• Vescovi, Johnson, Springer, Pons, Fulkerson: 0.754 PPP allowed in 25 possessions
  • Bailey, Springer, James, Anosike, Fulkerson: 0.831 PPP allowed in 17 possessions
  • Vescovi, Bailey, Springer, Pons, Fulkerson: 0.869 PPP allowed in 18 possessions

All four of those numbers are fantastic, by the way. Even 0.869 PPP allowed over a full season would’ve ranked third-best in the nation last year. That being said, I wanted to ask some of my best friends – the Patrons of Reed’s Ranch – for their input. Out of six Patrons who responded, five named the following five-man lineup as the one they’d expect to be the best: Bailey, Johnson, James, Pons, Fulkerson.

It’s certainly a fascinating lineup to think about, of course. The lineup only has six possessions on the court together this season, all against Cincinnati. It didn’t go so well in that one – Tennessee got outscored 7-0 – but it’s also a tiny sample size. Per Evan Miyakawa, who runs an amazing site on basketball analytics, lineups with Keon Johnson are holding the opponent to just over 0.75 PPP, and Johnson is involved in all five of Tennessee’s best defensive two-man combos. Number one on this list? Johnson and Bailey, who’ve been on the court together for 66 defensive possessions and have held opponents to 0.64 PPP. (This number is heavily influenced by a hilariously low 13.6% 3PT% allowed, but even when adjusted for luck, it’s still about four points better per 100 possessions than other lineups.)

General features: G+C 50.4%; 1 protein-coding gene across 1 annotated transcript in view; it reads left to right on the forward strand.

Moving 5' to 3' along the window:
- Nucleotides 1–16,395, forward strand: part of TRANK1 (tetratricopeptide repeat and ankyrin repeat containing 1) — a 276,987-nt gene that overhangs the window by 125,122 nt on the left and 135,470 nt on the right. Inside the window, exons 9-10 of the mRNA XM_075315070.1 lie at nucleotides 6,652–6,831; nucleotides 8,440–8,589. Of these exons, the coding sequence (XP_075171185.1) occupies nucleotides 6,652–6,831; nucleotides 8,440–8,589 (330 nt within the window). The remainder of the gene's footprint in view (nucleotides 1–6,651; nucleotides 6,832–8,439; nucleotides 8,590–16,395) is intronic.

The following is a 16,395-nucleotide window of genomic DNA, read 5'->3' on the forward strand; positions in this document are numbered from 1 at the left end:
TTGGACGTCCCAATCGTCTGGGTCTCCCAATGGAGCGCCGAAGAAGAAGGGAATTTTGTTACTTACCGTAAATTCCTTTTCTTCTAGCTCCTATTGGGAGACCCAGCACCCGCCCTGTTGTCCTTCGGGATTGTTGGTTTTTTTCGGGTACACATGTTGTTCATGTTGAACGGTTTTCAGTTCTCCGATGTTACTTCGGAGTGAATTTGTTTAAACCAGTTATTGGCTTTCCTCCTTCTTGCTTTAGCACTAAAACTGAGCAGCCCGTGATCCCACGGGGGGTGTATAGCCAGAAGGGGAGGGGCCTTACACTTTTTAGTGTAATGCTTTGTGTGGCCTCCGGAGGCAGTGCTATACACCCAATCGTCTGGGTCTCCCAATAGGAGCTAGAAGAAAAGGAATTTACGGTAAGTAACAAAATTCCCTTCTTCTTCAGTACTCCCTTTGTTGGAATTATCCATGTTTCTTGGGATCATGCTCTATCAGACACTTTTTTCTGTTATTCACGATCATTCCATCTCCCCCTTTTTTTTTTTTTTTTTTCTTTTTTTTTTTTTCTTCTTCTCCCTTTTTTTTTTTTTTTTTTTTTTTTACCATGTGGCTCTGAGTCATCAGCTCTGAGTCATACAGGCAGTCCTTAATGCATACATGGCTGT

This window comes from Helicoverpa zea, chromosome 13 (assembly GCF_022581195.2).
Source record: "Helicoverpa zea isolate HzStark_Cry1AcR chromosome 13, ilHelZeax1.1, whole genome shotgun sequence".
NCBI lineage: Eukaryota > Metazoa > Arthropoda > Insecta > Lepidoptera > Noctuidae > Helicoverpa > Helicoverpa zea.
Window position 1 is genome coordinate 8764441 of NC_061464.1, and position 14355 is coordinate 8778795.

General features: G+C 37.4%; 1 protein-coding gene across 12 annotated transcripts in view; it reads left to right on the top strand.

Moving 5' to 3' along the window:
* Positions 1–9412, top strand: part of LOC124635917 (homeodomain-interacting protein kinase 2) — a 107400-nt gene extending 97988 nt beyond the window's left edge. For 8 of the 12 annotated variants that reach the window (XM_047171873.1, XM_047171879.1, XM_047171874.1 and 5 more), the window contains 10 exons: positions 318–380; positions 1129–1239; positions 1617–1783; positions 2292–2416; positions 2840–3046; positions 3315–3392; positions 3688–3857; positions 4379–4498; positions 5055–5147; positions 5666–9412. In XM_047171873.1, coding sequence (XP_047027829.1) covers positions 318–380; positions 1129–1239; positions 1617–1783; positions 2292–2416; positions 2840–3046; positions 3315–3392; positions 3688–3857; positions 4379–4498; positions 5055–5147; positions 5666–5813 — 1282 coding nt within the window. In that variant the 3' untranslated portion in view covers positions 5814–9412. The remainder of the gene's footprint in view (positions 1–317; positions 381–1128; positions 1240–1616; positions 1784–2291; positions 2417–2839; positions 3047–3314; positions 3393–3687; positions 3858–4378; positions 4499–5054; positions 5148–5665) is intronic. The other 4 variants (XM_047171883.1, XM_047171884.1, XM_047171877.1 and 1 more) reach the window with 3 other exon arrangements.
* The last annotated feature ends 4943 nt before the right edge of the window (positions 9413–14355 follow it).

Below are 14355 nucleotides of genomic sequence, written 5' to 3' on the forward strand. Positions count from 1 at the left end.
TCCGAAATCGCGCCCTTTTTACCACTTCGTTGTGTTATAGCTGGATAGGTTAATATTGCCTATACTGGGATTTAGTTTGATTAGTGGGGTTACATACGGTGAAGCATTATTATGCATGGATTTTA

4. Has Tennessee fixed their defensive rebounding issues?

Looks like it…but they also need to play better competition to find out. Uh, pretty simple one to figure out! Tennessee’s played six teams so far. They play 20 different teams (some twice) on their schedule. Of those 20, here’s where Tennessee’s six opponents rank thus far in offensive rebounding: 14th, 16th, 17th, 18th, 19th, 20th. Tennessee’s closest thing to a real test here was the Colorado game, where they did get out-rebounded by one whole offensive rebound. That said, three of Colorado’s rebounds came on one possession.

Outside of that game, Tennessee has rough-housed weaker competition with ease. Here’s how the last five games have gone:

  • Cincinnati: 33.3% OREB%, 16.2% OREB% allowed
  • Appalachian State: 50% OREB%, 25% OREB% allowed
  • Tennessee Tech: 37.5% OREB%, 15.4% OREB% allowed
  • Saint Joseph’s: 38.2% OREB%, 15.8% OREB% allowed
  • USC Upstate: 43.5% OREB%, 18.5% OREB% allowed

To quote some philosopher somewhere, it’s not nothing. If Tennessee were a national-average defensive rebounding team – and to be certain, they largely haven’t been that under Rick Barnes – they would’ve allowed roughly a 25.4% opponent OREB% thus far. They’re sitting at 21%, about 4.4% better than average, which is a fantastic sign. 

Not once during Barnes’ tenure has Tennessee finished above the national average in opponent OREB%, and I don’t know that they’ll do it this year. The remainder of Tennessee’s schedule currently averages an insane 34.4% OREB%, and seven SEC opponents rank in the top 40 nationally in offensive rebounding. It’s a brutal schedule in this regard. That being said, if they hold consistent at being even 3% better than the average opponent at defensive rebounding, it would still be easily the best result of Barnes’ tenure and limit a huge component of opposing shot volume.

Thanks for reading. If you like this post and want to see more in its style, let me know at @statsbywill on Twitter or statsbywill@gmail.com.